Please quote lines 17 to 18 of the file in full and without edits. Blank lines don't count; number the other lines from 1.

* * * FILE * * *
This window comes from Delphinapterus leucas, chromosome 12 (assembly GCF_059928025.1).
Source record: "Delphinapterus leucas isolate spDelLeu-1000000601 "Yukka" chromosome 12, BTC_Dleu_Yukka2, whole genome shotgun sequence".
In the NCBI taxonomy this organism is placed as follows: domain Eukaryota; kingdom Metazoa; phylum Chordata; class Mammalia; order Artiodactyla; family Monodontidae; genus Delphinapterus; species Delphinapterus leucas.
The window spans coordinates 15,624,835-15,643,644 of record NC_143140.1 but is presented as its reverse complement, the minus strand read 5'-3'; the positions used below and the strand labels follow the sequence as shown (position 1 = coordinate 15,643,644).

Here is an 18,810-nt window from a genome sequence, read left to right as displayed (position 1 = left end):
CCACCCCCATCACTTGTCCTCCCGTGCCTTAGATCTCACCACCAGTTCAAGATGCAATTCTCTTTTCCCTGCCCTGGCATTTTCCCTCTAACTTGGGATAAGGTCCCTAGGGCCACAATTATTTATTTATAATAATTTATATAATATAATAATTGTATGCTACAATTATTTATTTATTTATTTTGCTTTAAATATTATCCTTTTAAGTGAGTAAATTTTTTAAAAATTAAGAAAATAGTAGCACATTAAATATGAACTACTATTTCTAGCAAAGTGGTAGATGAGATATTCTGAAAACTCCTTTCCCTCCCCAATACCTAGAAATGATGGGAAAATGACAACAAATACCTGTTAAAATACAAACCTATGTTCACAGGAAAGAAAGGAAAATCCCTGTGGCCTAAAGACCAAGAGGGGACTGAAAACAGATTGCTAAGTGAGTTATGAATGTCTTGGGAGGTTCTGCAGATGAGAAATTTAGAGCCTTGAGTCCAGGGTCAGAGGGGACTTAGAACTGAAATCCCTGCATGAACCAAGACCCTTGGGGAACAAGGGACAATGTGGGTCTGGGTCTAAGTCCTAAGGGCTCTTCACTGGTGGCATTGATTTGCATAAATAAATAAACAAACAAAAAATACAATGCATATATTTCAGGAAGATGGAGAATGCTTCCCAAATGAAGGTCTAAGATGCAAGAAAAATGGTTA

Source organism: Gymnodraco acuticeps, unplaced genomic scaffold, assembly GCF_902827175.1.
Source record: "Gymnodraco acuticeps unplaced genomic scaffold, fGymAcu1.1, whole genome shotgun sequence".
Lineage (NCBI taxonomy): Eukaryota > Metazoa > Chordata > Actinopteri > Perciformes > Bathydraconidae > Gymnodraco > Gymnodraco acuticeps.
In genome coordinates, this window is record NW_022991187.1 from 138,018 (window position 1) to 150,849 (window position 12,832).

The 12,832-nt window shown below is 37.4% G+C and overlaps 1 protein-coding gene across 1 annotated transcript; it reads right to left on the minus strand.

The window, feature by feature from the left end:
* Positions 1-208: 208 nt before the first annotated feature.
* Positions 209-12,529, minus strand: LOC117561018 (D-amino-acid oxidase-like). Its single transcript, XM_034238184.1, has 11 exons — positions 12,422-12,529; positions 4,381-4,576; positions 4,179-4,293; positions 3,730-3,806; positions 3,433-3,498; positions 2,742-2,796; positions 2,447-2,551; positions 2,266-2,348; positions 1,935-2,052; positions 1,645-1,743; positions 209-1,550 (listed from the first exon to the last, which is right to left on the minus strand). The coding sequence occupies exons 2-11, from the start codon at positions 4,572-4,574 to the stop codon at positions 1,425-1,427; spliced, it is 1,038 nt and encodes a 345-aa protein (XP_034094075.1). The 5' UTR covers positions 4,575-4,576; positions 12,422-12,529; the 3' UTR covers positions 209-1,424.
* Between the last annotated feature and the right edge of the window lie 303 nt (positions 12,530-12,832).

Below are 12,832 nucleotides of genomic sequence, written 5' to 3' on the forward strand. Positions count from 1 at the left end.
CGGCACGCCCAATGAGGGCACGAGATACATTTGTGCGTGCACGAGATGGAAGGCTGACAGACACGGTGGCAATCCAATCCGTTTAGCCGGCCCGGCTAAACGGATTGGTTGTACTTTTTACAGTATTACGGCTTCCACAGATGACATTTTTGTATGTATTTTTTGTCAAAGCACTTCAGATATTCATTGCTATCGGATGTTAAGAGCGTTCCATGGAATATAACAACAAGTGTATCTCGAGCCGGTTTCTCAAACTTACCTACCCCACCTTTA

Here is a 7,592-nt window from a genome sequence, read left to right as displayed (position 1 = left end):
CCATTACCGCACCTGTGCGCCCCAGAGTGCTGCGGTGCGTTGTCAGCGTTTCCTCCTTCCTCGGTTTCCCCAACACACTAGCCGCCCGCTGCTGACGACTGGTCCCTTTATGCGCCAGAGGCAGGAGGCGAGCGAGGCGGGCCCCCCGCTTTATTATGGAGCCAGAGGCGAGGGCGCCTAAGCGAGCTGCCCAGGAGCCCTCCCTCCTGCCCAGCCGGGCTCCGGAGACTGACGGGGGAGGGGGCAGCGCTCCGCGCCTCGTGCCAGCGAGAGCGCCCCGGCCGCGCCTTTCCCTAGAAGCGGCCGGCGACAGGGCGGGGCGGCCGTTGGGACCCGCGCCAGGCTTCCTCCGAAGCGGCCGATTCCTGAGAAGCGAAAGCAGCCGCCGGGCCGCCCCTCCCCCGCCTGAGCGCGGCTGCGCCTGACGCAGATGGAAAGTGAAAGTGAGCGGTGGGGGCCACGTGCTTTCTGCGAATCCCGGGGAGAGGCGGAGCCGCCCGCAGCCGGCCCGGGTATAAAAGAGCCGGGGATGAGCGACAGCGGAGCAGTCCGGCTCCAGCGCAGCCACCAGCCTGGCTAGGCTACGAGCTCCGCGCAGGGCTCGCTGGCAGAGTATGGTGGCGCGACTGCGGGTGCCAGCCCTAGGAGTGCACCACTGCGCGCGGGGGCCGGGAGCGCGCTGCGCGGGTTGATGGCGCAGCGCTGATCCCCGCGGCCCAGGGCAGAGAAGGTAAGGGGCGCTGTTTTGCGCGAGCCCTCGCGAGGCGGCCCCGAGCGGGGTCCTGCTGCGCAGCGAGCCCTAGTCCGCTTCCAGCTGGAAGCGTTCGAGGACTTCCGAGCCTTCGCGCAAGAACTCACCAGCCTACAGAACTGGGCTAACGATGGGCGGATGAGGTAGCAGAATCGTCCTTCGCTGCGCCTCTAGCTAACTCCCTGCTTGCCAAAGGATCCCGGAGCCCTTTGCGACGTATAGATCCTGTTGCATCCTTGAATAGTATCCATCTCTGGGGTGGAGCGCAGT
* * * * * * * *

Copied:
CGGCACGCCCAATGAGGGCACGAGATACATTTGTGCGTGCACGAGATGGAAGGCTGACAGACACGGTGGCAATCCAATCCGTTTAGCCGGCCCGGCTAAACGGATTGGTTGTACTTTTTACAGTATTACGGCTTCCACAGATGACATTTTTGTATGTATTTTTTGTCAAAGCACTTCAGATATTCATTGCTATCGGATGTTAAGAGCGTTCCATGGAATATAACAACAAGTGTATCTCGAGCCGGTTTCTCAAACTTACCTACCCCACCTTTA

Here is a 7,592-nt window from a genome sequence, read left to right as displayed (position 1 = left end):